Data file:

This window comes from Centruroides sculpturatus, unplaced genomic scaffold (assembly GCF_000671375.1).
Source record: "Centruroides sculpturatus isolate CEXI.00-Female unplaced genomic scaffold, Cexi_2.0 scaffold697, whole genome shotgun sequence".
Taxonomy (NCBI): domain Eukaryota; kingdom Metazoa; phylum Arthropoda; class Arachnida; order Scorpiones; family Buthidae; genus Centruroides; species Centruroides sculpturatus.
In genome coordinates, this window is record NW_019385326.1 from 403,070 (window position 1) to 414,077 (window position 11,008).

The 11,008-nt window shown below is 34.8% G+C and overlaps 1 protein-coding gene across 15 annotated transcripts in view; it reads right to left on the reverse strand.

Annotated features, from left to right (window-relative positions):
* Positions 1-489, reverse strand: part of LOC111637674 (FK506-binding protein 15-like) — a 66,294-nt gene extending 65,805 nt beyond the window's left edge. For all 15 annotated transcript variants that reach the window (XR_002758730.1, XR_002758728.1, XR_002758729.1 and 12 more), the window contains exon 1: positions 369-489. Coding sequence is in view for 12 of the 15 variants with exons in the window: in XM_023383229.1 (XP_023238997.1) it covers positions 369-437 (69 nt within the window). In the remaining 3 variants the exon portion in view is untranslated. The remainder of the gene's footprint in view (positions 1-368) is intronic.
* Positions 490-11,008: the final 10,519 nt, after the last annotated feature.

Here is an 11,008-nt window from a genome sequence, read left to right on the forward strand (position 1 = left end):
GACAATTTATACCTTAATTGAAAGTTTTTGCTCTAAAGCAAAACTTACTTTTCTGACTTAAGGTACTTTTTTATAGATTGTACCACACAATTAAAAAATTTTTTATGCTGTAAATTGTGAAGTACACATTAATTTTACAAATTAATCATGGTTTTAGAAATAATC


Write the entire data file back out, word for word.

This window comes from Centruroides sculpturatus, unplaced genomic scaffold (assembly GCF_000671375.1).
Source record: "Centruroides sculpturatus isolate CEXI.00-Female unplaced genomic scaffold, Cexi_2.0 scaffold697, whole genome shotgun sequence".
Taxonomy (NCBI): domain Eukaryota; kingdom Metazoa; phylum Arthropoda; class Arachnida; order Scorpiones; family Buthidae; genus Centruroides; species Centruroides sculpturatus.
In genome coordinates, this window is record NW_019385326.1 from 403,070 (window position 1) to 414,077 (window position 11,008).

The 11,008-nt window shown below is 34.8% G+C and overlaps 1 protein-coding gene across 15 annotated transcripts in view; it reads right to left on the reverse strand.

Annotated features, from left to right (window-relative positions):
* Positions 1-489, reverse strand: part of LOC111637674 (FK506-binding protein 15-like) — a 66,294-nt gene extending 65,805 nt beyond the window's left edge. For all 15 annotated transcript variants that reach the window (XR_002758730.1, XR_002758728.1, XR_002758729.1 and 12 more), the window contains exon 1: positions 369-489. Coding sequence is in view for 12 of the 15 variants with exons in the window: in XM_023383229.1 (XP_023238997.1) it covers positions 369-437 (69 nt within the window). In the remaining 3 variants the exon portion in view is untranslated. The remainder of the gene's footprint in view (positions 1-368) is intronic.
* Positions 490-11,008: the final 10,519 nt, after the last annotated feature.

Here is an 11,008-nt window from a genome sequence, read left to right on the forward strand (position 1 = left end):
GACAATTTATACCTTAATTGAAAGTTTTTGCTCTAAAGCAAAACTTACTTTTCTGACTTAAGGTACTTTTTTATAGATTGTACCACACAATTAAAAAATTTTTTATGCTGTAAATTGTGAAGTACACATTAATTTTACAAATTAATCATGGTTTTAGAAATAATC